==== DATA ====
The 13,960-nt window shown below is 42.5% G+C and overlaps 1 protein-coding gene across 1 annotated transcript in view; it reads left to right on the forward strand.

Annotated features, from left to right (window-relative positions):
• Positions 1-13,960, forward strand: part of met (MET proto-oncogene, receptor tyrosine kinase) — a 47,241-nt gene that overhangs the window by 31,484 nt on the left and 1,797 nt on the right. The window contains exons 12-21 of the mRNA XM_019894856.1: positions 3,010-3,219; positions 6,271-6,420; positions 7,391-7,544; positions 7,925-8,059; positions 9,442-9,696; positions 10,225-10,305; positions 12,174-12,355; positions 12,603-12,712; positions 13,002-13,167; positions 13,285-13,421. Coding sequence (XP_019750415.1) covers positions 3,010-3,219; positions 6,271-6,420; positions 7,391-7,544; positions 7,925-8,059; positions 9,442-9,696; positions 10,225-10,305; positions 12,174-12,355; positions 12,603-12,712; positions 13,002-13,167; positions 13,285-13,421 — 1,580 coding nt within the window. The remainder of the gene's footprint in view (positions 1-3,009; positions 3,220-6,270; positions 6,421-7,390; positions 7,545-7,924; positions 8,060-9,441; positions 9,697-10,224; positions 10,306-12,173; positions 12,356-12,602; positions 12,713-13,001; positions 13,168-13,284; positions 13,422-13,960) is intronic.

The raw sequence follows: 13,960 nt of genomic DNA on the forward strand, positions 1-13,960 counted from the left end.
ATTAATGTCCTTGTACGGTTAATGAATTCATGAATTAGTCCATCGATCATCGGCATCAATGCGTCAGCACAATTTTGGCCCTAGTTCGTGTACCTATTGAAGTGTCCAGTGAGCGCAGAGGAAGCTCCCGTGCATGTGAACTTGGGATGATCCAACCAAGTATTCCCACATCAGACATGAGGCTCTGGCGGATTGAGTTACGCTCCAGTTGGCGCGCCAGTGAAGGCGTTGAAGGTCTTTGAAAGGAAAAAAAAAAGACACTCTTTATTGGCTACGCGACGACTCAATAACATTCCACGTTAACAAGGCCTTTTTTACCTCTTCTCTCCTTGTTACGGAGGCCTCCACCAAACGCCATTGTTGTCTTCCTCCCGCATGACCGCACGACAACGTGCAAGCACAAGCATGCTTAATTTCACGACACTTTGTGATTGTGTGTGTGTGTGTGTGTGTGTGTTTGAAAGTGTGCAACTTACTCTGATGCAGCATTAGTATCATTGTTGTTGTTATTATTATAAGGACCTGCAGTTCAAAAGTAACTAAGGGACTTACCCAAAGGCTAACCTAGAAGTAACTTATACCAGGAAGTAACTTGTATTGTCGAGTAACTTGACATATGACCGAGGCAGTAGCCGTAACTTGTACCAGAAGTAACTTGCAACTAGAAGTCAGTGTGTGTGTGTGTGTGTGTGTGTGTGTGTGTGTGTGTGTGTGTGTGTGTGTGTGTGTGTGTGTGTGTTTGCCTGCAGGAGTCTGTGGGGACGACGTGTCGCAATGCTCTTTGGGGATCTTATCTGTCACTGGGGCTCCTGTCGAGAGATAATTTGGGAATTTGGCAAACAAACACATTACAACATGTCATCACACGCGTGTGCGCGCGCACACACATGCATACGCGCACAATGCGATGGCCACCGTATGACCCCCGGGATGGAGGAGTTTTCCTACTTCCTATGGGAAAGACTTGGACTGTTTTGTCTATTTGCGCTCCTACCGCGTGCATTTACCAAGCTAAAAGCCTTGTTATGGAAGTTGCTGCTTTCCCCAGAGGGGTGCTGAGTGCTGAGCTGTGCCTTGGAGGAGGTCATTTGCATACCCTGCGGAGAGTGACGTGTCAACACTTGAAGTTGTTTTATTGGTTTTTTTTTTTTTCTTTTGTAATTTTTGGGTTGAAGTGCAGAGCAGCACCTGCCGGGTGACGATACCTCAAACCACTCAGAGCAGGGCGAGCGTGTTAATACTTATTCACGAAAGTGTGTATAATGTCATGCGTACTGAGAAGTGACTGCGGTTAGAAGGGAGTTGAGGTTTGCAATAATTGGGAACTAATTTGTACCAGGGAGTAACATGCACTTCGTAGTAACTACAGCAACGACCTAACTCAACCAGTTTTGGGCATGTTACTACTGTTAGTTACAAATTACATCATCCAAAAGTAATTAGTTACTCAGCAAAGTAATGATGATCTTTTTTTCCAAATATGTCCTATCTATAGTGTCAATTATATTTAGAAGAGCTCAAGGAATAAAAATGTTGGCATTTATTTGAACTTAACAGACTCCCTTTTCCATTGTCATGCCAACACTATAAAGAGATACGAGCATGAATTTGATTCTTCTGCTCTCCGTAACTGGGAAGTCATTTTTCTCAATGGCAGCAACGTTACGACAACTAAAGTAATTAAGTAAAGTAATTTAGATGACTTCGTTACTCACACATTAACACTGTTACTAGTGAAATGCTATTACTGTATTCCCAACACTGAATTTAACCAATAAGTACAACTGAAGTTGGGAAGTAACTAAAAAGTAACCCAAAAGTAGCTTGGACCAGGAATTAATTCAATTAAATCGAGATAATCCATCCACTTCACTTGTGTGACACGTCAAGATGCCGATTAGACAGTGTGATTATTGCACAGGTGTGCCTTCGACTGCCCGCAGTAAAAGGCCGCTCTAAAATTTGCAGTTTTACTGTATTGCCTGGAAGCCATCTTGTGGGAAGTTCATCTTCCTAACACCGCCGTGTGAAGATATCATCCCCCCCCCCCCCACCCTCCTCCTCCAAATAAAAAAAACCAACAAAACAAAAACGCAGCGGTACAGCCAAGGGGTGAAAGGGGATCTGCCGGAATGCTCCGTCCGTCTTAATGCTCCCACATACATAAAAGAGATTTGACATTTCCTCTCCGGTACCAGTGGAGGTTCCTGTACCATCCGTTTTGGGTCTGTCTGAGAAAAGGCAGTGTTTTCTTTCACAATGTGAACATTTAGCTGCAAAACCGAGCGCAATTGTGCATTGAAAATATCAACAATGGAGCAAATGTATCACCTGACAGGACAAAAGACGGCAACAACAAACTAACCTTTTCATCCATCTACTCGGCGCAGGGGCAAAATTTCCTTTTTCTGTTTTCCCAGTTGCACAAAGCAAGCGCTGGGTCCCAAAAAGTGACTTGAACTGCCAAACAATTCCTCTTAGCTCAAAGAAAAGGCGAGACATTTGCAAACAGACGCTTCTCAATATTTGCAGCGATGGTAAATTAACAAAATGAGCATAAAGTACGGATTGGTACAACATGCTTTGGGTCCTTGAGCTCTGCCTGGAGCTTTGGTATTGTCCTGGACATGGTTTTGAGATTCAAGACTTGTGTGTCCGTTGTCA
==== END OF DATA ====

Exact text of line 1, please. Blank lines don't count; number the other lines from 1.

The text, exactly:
The 13,960-nt window shown below is 42.5% G+C and overlaps 1 protein-coding gene across 1 annotated transcript in view; it reads left to right on the forward strand.